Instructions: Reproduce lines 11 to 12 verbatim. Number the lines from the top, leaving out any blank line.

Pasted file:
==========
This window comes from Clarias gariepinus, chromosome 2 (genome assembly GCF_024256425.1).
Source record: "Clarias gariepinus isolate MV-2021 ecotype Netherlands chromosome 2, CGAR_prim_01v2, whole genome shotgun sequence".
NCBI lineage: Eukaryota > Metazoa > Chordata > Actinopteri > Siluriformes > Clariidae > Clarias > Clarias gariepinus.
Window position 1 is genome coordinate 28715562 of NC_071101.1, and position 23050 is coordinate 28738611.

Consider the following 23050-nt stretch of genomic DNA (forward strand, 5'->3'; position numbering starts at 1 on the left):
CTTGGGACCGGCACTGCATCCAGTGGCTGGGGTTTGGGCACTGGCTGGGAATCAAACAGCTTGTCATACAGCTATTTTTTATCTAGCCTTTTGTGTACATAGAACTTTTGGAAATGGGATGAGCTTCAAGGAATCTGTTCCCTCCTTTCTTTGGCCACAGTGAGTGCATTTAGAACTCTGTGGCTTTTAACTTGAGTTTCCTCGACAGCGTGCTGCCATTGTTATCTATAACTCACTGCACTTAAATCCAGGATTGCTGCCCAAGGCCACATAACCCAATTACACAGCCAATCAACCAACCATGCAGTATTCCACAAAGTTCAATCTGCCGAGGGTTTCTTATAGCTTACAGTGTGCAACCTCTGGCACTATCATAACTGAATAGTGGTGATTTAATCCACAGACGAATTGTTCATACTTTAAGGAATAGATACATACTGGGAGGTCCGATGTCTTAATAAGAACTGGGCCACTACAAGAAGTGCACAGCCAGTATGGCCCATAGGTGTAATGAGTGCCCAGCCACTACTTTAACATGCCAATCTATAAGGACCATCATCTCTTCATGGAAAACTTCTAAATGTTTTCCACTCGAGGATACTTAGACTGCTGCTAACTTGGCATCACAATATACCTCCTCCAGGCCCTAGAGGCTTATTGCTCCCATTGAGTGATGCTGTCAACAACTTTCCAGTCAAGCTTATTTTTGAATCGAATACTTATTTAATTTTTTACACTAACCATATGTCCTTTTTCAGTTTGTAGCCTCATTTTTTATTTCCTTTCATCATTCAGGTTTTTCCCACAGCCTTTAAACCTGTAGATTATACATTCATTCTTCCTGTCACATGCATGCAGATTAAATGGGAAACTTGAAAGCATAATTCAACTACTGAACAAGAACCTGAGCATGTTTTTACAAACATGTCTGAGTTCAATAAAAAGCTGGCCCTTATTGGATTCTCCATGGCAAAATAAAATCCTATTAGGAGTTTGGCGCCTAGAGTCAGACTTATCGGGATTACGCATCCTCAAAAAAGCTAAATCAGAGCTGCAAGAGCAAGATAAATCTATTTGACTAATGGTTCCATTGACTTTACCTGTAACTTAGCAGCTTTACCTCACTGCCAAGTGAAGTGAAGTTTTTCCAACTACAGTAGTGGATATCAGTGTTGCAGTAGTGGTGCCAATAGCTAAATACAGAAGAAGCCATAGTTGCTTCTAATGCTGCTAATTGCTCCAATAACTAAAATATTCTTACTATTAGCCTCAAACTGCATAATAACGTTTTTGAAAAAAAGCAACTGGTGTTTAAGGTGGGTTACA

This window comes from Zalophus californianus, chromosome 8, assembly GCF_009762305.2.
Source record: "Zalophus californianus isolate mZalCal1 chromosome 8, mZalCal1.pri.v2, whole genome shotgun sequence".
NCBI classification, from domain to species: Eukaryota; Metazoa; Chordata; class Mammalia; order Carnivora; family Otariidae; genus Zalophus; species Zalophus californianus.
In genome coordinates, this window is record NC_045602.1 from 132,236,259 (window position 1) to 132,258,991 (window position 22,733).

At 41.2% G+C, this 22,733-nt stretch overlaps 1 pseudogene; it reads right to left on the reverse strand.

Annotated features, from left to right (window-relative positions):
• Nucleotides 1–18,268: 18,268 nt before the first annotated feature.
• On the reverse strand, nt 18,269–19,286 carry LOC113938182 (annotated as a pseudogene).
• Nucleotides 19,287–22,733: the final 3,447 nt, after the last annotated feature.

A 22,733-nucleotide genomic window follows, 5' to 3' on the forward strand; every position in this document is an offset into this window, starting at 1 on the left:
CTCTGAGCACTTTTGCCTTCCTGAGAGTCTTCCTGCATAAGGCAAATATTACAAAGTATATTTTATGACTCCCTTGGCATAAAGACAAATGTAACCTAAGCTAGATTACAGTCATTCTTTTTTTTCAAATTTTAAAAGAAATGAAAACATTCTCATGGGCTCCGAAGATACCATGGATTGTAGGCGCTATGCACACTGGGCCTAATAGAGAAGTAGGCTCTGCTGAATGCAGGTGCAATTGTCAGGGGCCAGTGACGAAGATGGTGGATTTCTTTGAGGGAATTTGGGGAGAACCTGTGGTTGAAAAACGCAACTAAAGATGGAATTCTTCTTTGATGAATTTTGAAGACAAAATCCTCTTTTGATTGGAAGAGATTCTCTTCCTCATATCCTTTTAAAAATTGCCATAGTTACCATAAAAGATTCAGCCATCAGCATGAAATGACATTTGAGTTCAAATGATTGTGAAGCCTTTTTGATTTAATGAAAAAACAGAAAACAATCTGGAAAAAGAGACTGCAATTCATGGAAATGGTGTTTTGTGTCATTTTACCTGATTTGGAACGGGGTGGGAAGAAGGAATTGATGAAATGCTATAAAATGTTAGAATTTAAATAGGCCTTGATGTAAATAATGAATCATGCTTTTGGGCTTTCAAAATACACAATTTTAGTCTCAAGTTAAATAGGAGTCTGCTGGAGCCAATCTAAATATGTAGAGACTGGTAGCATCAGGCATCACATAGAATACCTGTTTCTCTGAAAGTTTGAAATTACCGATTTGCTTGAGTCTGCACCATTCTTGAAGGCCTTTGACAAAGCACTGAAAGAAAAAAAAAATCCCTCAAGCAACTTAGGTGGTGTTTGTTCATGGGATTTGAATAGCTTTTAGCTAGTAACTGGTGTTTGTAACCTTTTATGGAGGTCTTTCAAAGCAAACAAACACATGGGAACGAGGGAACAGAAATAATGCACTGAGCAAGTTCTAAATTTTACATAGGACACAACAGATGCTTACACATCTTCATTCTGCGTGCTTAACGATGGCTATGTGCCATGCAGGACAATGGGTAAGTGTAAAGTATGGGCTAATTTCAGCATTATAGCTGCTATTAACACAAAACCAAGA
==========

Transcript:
At 41.2% G+C, this 22,733-nt stretch overlaps 1 pseudogene; it reads right to left on the reverse strand.

Annotated features, from left to right (window-relative positions):